Transfer 1 cup egg white mixture to chocolate mixture and, using a rubber spatula, gently fold to combine, about 30 seconds. Add remaining egg whites and continue gently folding until they are almost completely combined; do not overmix. Pour into cooled cookie crust and transfer to oven. Bake until cake is set but still jiggles slightly, 38 to 42 minutes. It may not appear completely cooked. Transfer to a wire rack to cool completely. Cake will deflate in the center as it cools. Tightly wrap cooled cake with plastic wrap and refrigerate at least 3 hours and up to overnight.
Note: My cake rose up over the top of my fluted tart pan while baking, creating a puffy dome that had me worried. Was the tart pan not as big as a springform pan? Did I whisk the egg whites for too long? Maybe I'm just way too good at folding? Not sure. The cake did indeed cave in while cooling, though, creating a sizable crater (see photo above) that accommodated nearly all of the pudding.
- 3/4 cup sugar
- 1/2 cup dark unsweetened good-quality cocoa powder
- 1/4 cup cornstarch
- 1/4 teaspoon salt
- 4 large egg yolks
- 2 1/2 cups whole milk
- 3 tablespoons unsalted butter
- 2 teaspoons pure vanilla extract
- 3 ounces good-quality dark chocolate (60 to 70 percent)
In a medium saucepan, whisk together sugar, cocoa powder, cornstarch, and salt. Add egg yolks and whisk until combined. The mixture will look like a thick paste. My eggs must have been on the small side, because my mixture resembled gravel. Slowly pour in milk, whisking constantly.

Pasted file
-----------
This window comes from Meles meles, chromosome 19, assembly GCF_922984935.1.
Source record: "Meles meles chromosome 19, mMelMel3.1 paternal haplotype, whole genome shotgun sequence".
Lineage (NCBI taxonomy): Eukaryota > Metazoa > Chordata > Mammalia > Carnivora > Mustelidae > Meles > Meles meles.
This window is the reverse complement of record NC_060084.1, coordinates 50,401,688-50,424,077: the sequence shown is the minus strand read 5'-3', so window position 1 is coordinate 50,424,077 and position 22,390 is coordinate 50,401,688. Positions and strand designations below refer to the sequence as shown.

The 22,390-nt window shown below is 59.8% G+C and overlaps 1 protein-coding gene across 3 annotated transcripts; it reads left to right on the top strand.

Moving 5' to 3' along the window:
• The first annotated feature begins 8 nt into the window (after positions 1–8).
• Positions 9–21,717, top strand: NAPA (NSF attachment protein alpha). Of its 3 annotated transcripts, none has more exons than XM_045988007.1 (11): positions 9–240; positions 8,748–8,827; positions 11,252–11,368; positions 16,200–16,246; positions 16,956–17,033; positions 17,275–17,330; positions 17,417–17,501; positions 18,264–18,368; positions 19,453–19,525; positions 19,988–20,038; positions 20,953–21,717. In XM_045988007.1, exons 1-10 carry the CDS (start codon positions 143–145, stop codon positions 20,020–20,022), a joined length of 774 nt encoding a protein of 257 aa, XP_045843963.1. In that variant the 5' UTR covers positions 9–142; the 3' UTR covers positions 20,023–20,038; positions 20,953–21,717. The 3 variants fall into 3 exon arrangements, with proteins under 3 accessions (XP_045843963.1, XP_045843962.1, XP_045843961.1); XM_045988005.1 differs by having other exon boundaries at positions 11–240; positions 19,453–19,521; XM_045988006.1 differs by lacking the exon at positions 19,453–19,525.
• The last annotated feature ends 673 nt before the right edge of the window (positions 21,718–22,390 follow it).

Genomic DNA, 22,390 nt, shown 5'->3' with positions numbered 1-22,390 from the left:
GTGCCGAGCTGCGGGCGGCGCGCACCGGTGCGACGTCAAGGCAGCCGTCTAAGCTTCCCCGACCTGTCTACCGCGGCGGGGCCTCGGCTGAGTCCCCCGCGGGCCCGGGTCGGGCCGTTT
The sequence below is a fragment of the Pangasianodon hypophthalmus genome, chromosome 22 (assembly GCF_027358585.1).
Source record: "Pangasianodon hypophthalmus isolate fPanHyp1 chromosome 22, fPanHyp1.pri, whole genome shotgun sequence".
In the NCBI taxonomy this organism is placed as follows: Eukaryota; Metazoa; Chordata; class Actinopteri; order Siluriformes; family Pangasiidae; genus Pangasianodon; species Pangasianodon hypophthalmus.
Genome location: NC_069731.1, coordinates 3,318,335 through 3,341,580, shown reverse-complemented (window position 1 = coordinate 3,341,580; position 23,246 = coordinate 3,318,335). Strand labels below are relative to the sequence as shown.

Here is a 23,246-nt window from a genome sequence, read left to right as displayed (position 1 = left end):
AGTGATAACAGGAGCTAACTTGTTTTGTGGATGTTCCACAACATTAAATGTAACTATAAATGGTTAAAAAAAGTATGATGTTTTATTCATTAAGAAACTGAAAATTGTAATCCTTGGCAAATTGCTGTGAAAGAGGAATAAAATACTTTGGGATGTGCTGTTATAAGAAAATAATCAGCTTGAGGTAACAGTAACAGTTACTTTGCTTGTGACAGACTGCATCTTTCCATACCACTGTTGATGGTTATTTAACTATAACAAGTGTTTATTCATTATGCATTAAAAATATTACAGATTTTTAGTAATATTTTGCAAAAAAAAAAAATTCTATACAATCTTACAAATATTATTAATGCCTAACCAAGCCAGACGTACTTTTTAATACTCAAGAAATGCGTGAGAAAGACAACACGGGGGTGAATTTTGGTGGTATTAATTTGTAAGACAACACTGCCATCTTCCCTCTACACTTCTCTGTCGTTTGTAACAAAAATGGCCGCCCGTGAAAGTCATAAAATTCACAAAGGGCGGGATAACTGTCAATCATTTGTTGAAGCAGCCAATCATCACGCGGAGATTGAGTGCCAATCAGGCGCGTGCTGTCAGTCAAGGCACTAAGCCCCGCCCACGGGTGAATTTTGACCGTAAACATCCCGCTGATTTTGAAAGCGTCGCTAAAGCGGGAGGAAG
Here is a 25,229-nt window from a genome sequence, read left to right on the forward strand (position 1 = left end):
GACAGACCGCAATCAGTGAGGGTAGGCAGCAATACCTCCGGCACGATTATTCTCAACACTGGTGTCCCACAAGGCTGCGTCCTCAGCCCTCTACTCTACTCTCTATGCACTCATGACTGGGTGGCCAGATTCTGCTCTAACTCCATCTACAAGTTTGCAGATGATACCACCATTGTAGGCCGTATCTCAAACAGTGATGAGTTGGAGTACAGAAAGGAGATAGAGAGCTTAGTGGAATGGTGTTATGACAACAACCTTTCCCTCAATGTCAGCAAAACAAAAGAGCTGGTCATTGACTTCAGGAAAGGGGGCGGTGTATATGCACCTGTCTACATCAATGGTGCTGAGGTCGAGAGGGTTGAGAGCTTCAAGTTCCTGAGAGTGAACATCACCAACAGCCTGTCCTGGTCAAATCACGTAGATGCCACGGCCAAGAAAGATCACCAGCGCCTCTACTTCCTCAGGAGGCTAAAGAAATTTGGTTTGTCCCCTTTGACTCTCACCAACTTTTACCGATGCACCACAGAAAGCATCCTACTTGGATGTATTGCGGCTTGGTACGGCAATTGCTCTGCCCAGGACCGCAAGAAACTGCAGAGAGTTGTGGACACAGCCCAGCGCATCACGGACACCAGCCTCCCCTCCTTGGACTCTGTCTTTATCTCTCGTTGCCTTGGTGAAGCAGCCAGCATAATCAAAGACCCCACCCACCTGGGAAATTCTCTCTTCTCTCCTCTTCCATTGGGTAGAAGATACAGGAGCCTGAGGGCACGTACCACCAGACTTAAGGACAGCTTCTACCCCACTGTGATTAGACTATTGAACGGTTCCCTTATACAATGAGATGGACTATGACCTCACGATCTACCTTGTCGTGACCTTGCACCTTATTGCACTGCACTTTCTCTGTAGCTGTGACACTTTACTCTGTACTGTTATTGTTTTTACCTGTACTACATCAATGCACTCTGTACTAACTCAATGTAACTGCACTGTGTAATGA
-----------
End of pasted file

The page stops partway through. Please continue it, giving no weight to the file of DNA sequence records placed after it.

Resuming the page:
Place saucepan over medium heat and bring mixture to a boil, whisking constantly to prevent it from burning on the bottom of the pan. Boil for 30 seconds and immediately transfer to a medium bowl. Add butter, vanilla, and chocolate; whisk until combined. Continue whisking until mixture is cooled slightly. Let stand at room temperature for 15 minutes. Press a piece of plastic wrap directly on the surface of pudding to prevent a skin from forming. Transfer to refrigerator until chilled, at least 3 hours.
Note on the pudding: you really do need to whisk constantly, and it will take a long time for the mixture to boil. But! Once it reaches the boiling point, this stuff thickens dramatically and somehow *becomes* a glossy, gorgeous pudding. I couldn't believe my eyes. That is your reward for the whisking. Also, your cat will want it, so work quickly when you're taking photos of it later.
INGREDIENTS FOR THE WHIPPED CREAM TOPPING
- 1 1/4 cups heavy cream
- 2 tablespoons granulated sugar
DIRECTIONS AND ASSEMBLY
In the chilled bowl of an electric mixer fitted with a chilled whisk attachment, beat cream until soft peaks form, about 1 minute. Sprinkle sugar over cream and continue whisking until stiff peaks form. Honestly, I just applied aerosol whipped cream to individual pieces as I served them.
Stir pudding to loosen and pour on top of cake, making sure to stay within the cookie crust border. Since my cake rose above that border, I just went to where the cake stopped. Using an offset spatula, spread pudding to form an even layer on top of the cake. Transfer to refrigerator for 30 minutes.
Spread whipped cream over chilled pudding layer, working all the way out to the sides. Unmold cake and serve immediately. The cake can also be kept, covered, refrigerated, for up to 2 days.
Note: expect a bit of a pudding cave-in at the center of the cake when you take out the first couple of slices. It wasn't extreme, but I have no idea how this photo from the cookbook was made:
You'll get something a bit sloppier but no less delicious:
Aim for small pieces when you cut your cake, as this sucker packs a mighty chocolate wallop. Jeff proclaimed it the best dessert we've had since The Chocolate Cake at Bobo, which is a huge deal. We ate, we sighed, we stared into space. Complete chocolate gluttony on splurge day.
And as if this isn't enough chocolate for one day, here's the trailer for Baked Explorations with a bonus recipe: